The 1991 Constitutional Law conferred specific rights of representation and participation in public institutions (Parliament, Government and supreme judicial bodies) to all minorities representing more than 8% of the population - in effect, to the Serb minority. This Constitutional Law however was suspended in 1995, when Croatia recovered the territories inhabited by the Serb minority. The new Constitutional Law (2000) reactivates this provision, but simultaneously suspends it again until the proclamation of the results of a (future) census. Thus in practice, the very progressive rights of representation and participation awarded by the Constitution to the Serbian minority have never been implemented since the independence of Croatia.
The 1991 Constitutional Law reserved seven seats in the Lower House of Parliament to ethnic minorities representing less than 8% of the population (in effect, all minorities but the Serbs). A 1999 electoral law however reduced the number of seats to five, to be held by various minorities on a rotating basis (Ukrainians, Ruthenians, Jews, Germans and Austrians, for instance, shall rotate for the election of one of these representatives). The number of representatives does not match the minority representation to the size of the minority population (15 %). Also, Serbs are now taken into account within this system - pending the result of the census - and are thus to elect only one representative. Lastly, no representation whatsoever is guaranteed for Slovenes and Muslims. After the last parliamentary elections, a total of 11 seats out of 151 were held by members of ethnic minorities in the lower house. The 1991 Constitutional Law also granted a special status to districts with a majority of Serbs (Glina and Knin). This status was also suspended when these districts came under Croatian rule in 1995, on the ground that , following population movements, there were no longer units where the Serbs would be a majority. The Constitutional Law of 2000 then abolished all provisions concerning special status districts. This can only have a discouraging psychological effect for members of the Serbian minority who would like to remain in or return to Croatia. The Council of Europe (Venice Commission) emphasised the provisions of the special status should be revised rather than abolished, and, to be in line with Recommendation 1201 of the Council of Europe, a regime of local self-government should be instituted. In this perspective, local self-government rights should be granted to all concentrated minorities, not only the Serbs.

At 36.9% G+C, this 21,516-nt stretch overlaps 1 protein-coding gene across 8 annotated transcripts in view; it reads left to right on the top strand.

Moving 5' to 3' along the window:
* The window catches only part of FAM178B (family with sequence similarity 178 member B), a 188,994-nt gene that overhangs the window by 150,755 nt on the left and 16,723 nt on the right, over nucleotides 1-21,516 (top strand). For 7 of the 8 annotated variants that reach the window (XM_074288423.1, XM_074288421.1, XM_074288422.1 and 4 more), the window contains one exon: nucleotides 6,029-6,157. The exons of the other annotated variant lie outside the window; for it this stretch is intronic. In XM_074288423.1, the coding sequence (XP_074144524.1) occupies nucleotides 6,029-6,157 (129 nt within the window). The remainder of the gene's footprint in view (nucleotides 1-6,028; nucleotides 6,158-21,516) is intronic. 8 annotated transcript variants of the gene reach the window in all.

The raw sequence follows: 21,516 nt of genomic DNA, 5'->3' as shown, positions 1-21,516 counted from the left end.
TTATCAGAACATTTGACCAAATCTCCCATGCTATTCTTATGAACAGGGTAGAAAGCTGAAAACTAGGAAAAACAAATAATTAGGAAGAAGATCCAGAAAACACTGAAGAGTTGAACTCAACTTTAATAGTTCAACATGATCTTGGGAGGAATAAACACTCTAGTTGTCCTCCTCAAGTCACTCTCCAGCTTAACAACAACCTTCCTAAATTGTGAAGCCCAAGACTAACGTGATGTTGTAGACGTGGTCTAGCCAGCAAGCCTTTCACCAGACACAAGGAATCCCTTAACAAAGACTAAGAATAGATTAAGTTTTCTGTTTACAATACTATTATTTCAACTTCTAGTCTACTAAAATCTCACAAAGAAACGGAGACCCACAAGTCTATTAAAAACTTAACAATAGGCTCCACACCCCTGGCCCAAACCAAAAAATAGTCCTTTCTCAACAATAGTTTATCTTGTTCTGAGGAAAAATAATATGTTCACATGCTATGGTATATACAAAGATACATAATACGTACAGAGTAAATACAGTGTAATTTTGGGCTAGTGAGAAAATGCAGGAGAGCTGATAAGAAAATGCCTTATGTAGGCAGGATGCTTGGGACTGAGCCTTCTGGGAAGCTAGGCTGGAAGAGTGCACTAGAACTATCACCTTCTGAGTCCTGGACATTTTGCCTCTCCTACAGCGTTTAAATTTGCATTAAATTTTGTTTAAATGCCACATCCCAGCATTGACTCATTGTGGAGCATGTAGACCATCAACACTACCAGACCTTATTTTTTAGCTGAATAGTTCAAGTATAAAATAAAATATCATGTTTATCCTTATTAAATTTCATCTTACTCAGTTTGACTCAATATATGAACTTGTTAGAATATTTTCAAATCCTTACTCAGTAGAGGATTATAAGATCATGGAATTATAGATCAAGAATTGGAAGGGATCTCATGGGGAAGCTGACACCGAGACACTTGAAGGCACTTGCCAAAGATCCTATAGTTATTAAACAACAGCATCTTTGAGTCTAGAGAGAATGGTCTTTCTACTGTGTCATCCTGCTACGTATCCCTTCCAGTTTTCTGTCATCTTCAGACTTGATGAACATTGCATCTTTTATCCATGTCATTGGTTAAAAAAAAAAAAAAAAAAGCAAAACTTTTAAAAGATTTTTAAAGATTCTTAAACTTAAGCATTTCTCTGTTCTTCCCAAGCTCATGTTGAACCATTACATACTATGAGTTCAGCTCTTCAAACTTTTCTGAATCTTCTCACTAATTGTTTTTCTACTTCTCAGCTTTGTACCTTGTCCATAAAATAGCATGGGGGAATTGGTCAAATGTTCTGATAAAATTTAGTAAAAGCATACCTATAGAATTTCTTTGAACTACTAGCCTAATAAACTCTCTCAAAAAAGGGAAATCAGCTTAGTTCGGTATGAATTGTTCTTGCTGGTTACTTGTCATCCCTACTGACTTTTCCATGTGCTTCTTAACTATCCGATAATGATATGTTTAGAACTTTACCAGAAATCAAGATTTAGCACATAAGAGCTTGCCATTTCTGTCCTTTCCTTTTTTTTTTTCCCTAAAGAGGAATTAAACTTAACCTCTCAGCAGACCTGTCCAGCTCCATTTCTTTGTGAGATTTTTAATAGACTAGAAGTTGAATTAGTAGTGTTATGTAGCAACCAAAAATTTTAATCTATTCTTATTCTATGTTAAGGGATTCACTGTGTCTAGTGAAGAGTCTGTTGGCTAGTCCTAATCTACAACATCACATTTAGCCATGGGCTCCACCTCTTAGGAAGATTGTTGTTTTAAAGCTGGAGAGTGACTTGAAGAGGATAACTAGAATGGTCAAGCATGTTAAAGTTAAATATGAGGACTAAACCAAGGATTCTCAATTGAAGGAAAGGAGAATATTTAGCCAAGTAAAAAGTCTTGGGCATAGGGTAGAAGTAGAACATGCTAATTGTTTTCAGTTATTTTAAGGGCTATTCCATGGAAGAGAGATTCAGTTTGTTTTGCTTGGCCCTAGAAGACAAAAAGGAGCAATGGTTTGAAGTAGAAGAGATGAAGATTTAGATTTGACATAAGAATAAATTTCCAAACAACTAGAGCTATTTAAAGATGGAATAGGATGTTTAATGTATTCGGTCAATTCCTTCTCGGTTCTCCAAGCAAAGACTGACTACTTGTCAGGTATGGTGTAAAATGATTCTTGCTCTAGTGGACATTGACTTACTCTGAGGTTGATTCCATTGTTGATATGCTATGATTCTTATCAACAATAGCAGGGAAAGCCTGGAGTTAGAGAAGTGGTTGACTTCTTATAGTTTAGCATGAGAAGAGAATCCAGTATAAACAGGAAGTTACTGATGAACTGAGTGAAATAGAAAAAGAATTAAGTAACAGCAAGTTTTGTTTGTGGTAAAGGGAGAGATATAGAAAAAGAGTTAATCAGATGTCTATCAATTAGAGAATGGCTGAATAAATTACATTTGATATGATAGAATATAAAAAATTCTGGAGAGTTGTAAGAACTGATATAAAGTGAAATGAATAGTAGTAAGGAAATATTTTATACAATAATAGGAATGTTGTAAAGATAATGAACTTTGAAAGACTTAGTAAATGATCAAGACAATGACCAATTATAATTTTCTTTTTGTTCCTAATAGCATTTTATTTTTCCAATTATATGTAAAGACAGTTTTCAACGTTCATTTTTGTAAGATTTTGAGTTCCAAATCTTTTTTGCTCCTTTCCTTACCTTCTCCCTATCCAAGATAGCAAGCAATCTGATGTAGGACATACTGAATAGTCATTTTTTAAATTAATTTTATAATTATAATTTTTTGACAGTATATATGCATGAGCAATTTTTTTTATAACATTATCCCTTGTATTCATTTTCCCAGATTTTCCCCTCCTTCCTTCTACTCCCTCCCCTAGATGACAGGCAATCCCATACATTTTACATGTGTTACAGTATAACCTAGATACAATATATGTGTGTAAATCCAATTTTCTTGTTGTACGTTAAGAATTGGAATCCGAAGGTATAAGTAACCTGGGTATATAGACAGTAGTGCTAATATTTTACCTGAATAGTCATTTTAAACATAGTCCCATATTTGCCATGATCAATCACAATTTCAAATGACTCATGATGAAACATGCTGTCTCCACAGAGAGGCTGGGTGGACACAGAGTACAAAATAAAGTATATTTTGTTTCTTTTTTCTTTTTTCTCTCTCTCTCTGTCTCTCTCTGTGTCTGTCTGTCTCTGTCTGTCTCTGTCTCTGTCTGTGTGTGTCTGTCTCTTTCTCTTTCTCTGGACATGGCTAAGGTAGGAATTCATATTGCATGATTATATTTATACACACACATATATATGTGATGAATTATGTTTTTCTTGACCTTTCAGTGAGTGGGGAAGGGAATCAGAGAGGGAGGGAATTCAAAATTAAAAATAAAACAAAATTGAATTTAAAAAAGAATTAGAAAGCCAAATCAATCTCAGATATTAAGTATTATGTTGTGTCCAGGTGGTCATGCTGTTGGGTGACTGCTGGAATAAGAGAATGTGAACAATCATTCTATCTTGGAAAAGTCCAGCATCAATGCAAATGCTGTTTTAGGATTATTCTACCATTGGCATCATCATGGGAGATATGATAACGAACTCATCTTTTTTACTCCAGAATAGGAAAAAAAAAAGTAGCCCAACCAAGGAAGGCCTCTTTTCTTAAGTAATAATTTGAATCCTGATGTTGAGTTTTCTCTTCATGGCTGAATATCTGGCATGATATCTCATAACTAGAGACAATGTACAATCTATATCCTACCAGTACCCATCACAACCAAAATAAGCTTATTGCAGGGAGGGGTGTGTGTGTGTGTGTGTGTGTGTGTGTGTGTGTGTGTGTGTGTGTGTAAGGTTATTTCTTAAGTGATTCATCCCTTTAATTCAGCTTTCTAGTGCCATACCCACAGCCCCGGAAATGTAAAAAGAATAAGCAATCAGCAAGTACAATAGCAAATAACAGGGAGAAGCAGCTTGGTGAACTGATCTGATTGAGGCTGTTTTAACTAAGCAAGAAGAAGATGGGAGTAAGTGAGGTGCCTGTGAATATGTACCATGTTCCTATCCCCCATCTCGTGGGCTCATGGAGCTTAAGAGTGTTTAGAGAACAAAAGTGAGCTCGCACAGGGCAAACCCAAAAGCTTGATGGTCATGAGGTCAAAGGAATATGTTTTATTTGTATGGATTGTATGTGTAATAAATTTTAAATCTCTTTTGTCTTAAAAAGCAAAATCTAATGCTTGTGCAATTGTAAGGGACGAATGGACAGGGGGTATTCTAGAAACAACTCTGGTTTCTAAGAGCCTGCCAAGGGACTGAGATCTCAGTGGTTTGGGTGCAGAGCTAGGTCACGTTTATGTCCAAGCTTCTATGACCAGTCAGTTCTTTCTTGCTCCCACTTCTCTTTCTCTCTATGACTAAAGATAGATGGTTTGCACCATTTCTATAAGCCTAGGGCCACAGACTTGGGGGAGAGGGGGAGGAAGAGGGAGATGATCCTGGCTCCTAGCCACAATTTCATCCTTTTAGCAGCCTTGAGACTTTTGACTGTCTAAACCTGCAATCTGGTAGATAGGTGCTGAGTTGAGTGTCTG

A law on local self-government is in preparation but is unlikely to be adopted before 2003. In April 2001, the Assembly of the Istrian District proclaimed a specific autonomy for the peninsula. The initiative was strongly condemned by virtually all parties of the ruling coalition in Zagreb and has been referred to the Constitutional Court in order to judge its legality. The outcome will be important for judging to which extent a regime of local self-government is possible in Croatia today.